Skip to main content

Teenager drowns freeing fouled anchor

The 14-year-old got tangled in the boat’s anchor line in a strong ebb tide

A father-son snorkeling trip off Florida’s Gulf Coast ended tragically when the teenager, trying to free their boat’s fouled anchor, became entangled in the anchor line and drowned.

Christopher Hidalgo, 14, of Brooksville, Fla., died July Fourth weekend off the Sand Key Park jetty at Clearwater Pass. The boy and his father, Wayne Hidalgo of Belleair Beach, had been snorkeling in the Gulf 150 yards west of the jetty when they tried to weigh anchor to pick up family at a launch ramp, according to Clearwater assistant fire chief Joel Gray.

“When they went to pull the anchor it caught on the bottom,” Gray says. The water was just 10 or 12 feet deep, so the boy went down to dislodge it. While he followed the line down, his father stayed at the helm and maneuvered the small center console boat to slacken the line so his son could more easily unsnarl the anchor, according to Gray.

“At some point, he realized the boy wasn’t coming to the surface,” he says. Hidalgo looked down in the water and saw Christopher entangled in the line and struggling to get loose. Gray says divers who recovered the body found the rope tangled around his leg. He says a powerful ebb tide running through the pass likely was a factor in tangling the boy in the line as the father maneuvered, then tightening it around his leg as the boat strained against the swift current.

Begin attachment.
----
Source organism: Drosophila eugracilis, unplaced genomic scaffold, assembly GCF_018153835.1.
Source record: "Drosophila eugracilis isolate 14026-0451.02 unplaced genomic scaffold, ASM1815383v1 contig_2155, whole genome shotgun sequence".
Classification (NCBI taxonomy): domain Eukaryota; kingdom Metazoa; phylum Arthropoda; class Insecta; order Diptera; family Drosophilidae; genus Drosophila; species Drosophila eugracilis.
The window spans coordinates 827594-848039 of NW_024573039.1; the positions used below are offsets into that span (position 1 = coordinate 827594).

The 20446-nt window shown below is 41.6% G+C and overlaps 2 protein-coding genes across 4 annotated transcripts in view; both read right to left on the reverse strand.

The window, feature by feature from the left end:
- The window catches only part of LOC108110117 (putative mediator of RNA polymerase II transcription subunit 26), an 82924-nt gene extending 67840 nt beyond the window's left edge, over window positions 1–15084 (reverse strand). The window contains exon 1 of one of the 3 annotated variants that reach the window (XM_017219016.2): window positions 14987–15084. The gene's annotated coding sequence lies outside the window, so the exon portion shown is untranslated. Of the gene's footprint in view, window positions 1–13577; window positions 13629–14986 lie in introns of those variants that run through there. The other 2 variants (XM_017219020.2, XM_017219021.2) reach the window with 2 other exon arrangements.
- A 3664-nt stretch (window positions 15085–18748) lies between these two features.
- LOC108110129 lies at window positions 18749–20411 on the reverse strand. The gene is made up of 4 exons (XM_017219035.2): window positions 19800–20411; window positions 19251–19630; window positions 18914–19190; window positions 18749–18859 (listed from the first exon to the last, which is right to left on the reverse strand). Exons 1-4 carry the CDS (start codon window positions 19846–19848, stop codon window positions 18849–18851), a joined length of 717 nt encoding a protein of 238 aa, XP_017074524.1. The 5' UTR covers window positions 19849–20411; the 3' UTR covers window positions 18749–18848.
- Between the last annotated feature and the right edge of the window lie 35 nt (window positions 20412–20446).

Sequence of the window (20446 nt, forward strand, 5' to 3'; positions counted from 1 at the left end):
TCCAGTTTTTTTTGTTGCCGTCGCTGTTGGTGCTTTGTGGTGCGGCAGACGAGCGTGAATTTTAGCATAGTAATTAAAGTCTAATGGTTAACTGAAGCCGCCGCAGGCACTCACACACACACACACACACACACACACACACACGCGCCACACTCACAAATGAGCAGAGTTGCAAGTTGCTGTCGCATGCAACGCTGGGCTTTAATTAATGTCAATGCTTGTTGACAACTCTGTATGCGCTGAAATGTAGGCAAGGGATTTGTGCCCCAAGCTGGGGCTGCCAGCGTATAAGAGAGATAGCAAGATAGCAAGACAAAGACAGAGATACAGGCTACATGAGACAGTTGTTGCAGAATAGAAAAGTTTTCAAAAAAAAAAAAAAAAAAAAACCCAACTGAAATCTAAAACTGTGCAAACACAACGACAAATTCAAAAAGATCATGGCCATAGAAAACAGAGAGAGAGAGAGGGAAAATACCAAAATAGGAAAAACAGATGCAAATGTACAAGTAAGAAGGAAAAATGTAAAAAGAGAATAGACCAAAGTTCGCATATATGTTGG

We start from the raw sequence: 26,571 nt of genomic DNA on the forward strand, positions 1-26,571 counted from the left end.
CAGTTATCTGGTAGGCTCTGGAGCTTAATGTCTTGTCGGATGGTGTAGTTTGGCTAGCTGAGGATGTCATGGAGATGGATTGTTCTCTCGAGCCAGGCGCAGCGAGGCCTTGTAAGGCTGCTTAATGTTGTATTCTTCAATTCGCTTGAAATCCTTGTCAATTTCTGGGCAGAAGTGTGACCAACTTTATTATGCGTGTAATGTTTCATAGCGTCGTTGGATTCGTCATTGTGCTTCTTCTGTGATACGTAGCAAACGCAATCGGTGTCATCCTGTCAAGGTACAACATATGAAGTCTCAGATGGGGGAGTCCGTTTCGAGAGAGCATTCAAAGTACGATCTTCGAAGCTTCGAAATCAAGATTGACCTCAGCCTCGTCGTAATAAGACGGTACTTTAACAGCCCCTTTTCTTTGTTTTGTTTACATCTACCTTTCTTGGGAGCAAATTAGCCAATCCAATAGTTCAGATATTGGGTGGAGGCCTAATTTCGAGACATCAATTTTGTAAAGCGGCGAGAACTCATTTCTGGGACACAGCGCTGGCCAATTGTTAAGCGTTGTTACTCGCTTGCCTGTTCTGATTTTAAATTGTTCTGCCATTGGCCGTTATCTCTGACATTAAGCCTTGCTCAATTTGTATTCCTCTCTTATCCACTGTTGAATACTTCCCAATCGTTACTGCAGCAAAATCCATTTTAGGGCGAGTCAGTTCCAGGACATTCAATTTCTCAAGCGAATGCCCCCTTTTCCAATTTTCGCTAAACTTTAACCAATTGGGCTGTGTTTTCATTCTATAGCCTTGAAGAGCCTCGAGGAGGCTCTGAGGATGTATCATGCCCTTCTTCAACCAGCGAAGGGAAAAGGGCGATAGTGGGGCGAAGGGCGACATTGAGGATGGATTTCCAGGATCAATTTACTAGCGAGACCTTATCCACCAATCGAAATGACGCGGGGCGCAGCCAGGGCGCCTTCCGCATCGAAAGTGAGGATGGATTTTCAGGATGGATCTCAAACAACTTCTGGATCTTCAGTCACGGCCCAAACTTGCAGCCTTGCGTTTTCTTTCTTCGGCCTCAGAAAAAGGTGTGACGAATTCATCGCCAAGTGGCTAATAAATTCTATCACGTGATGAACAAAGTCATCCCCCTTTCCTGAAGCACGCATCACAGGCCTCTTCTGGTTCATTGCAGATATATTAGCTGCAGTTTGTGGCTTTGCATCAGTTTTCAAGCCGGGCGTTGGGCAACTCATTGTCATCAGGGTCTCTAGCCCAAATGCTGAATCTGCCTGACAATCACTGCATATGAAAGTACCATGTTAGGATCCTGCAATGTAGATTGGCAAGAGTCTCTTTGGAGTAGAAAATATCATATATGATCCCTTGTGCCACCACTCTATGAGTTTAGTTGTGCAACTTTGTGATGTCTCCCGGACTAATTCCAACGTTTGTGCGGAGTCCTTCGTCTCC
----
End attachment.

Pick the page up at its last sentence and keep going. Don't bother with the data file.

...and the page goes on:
Topside, Hidalgo pulled frantically on the rope to bring both the boy and the anchor to the surface, Gray says. He says as Christopher neared the surface, Hidalgo intended to cut the boy free of the anchor and pull him aboard. But he mistakenly cut the line between the boat and the boy, casting him loose to sink and drift out with the current.

“Any one of us could have made that mistake in that panic,” Gray says. “It’s your son down there. You’re by yourself with no help.”

Gray says Hidalgo did exactly what he should have done next: He called 911 on his cell phone. The tide was carrying Christopher out into the Gulf too fast for Hidalgo to jump in and save the boy. Clearwater Fire dispatched two PWC with diver and driver from a lifesaving station in the park. Gray says they found Christopher quickly enough, but the tide was carrying him out so fast that the divers would jump in to grab him, only to find themselves behind him. After about 20 minutes, a diver from a rescue boat intercepted the boy, grabbed him and cut him loose from the anchor. He was dead on arrival at Largo Medical Center.

Gray, a boater himself, says that on any given weekend probably a dozen boaters foul their anchors off Clearwater. “You go down, free it, hoist it up, and go on,” he says. This time it ended tragically.

He says the only other way experienced boaters at the fire station could think of to free a fouled anchor other than diving for it was to have tied a trip-line to the anchor crown, a common method that allows the anchor to be pulled out backwards if it becomes fouled.

“It was such a good father-son outing,” Gray says. “Then it turns out in tragedy.”